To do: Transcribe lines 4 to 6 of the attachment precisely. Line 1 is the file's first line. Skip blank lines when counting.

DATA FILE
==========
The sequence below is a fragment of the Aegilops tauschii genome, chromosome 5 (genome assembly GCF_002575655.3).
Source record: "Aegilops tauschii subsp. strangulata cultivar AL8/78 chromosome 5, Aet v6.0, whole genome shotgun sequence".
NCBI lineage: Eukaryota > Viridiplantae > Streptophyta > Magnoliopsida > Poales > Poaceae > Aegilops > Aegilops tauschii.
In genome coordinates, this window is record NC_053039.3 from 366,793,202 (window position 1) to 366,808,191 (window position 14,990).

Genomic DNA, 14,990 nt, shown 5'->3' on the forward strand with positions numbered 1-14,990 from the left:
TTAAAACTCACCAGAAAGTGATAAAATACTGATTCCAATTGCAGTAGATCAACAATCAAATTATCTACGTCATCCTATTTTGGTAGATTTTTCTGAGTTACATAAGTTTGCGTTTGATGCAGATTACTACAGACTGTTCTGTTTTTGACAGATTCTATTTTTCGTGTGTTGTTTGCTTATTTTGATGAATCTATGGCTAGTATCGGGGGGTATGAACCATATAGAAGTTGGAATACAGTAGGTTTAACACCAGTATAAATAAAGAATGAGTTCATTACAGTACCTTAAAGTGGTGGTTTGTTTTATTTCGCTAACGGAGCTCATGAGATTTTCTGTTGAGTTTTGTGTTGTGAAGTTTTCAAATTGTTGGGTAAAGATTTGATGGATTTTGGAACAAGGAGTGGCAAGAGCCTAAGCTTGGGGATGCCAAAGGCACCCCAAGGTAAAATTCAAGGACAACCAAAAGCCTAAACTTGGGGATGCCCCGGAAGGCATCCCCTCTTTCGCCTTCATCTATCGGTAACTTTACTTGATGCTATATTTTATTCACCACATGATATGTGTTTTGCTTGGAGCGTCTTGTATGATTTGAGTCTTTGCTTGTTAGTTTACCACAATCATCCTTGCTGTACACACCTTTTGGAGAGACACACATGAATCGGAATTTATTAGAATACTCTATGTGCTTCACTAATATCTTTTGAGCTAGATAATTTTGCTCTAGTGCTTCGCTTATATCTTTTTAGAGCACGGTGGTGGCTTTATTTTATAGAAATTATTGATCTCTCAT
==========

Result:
In genome coordinates, this window is record NC_053039.3 from 366,793,202 (window position 1) to 366,808,191 (window position 14,990).

Genomic DNA, 14,990 nt, shown 5'->3' on the forward strand with positions numbered 1-14,990 from the left:
TTAAAACTCACCAGAAAGTGATAAAATACTGATTCCAATTGCAGTAGATCAACAATCAAATTATCTACGTCATCCTATTTTGGTAGATTTTTCTGAGTTACATAAGTTTGCGTTTGATGCAGATTACTACAGACTGTTCTGTTTTTGACAGATTCTATTTTTCGTGTGTTGTTTGCTTATTTTGATGAATCTATGGCTAGTATCGGGGGGTATGAACCATATAGAAGTTGGAATACAGTAGGTTTAACACCAGTATAAATAAAGAATGAGTTCATTACAGTACCTTAAAGTGGTGGTTTGTTTTATTTCGCTAACGGAGCTCATGAGATTTTCTGTTGAGTTTTGTGTTGTGAAGTTTTCAAATTGTTGGGTAAAGATTTGATGGATTTTGGAACAAGGAGTGGCAAGAGCCTAAGCTTGGGGATGCCAAAGGCACCCCAAGGTAAAATTCAAGGACAACCAAAAGCCTAAACTTGGGGATGCCCCGGAAGGCATCCCCTCTTTCGCCTTCATCTATCGGTAACTTTACTTGATGCTATATTTTATTCACCACATGATATGTGTTTTGCTTGGAGCGTCTTGTATGATTTGAGTCTTTGCTTGTTAGTTTACCACAATCATCCTTGCTGTACACACCTTTTGGAGAGACACACATGAATCGGAATTTATTAGAATACTCTATGTGCTTCACTAATATCTTTTGAGCTAGATAATTTTGCTCTAGTGCTTCGCTTATATCTTTTTAGAGCACGGTGGTGGCTTTATTTTATAGAAATTATTGATCTCTCAT